A Tale of Two Coaches: Raymond & Diego Watch

14 06 2010

So that’s their first games underway – Raymond and Diego are up and running.

These are the two coaches that are supposed to provide the entertainment this tournament – wild maniacs who are liable to emotional breakdowns and erratic decisions – and admittedly Diego certainly caught the eye on the touchline. However, 180 minutes in and their sides have conceded only a handful of chances let alone a goal. Proof perhaps that their team selections are not the work of a pair of unhinged individuals?

Well of course they’re not. Raymond Domenech took France all the way to the World Cup Final last time around and after spending much of the warm-up games flirting with an ambitious 4-3-3 with Malouda and Gourcuff in midfield he reverted to a more conservative 4-2-3-1 for the game against Uruguay. This was most likely the formation he had in his mind for much of the build-up – Diarra would have played in Diaby’s place but for injury – and it certainly made sense to go with it up against Uruguay. 3-5-2 vs 4-2-3-1. Not that you would have known it by the reaction of the BBC pundits and, if the rumours of dissention in the ranks are true, his own players. In truth, getting Govou and Ribery at the wing-backs meant Uruguay were forced into virtually playing with five at the back, restricted to relying on Forland and Suarez to conjure something from nothing.  The back four looked comfortable and Toulalan & Diaby gave the front four a decent platform to play from. Sadly for Domenech, Gourcuff, Govou, Anelka and even Ribery were just very poor on the night.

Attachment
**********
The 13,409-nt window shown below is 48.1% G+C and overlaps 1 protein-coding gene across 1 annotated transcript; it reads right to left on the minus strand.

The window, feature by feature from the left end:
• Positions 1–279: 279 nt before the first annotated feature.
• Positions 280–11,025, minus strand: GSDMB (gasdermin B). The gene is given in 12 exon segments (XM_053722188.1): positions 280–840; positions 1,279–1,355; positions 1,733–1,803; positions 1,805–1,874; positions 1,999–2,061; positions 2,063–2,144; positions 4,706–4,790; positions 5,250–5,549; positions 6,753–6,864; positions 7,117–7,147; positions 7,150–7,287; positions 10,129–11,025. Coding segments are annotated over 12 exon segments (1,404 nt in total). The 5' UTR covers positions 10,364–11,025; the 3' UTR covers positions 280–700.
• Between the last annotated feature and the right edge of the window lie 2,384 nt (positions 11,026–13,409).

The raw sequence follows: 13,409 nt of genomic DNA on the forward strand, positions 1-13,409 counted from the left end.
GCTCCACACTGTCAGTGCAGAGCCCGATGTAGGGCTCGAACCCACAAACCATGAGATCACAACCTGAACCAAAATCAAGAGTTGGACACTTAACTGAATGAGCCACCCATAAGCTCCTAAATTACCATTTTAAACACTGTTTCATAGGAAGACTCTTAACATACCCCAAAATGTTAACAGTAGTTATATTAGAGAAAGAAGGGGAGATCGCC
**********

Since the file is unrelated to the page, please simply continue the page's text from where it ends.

Maradona’s sprang a slight surprise with his team selection opting for Jonas Gutierrez at right-back and asking Carlos Tevez and Gonzalo Higuain to share duties covering back on the right-wing. It was an attacking line-up and was only a qualified success – Gutierrez was caught out a couple of times early on – but Argentina eventually came through by an unflattering 1-0 margin. Messi and Veron controlling the game with ease for long spells.

Perhaps the key difference between the two at this early stage appears to be the way they have or, in Domenech’s case at least, have not been able to foster a team spirit. For all the talk of Maradona’s crazy behaviour he appears to have the full support of his squad, who seem to adore him. He is quoted as saying he would die for the players and has fostered strong bonds with them. Perhaps it was this that the experienced Zanetti and Cambiasso were unable to buy into? Domenech on the other hand appears more than ever to be at the mercy of his players with disharmony reigning supreme. In summary, there is a case for saying Domenech got his formation tactically right and Maradona’s selection left his side vulnerable… but spirit is every bit as important as tactics and it is this that means the French are the ones to worry about at this stage.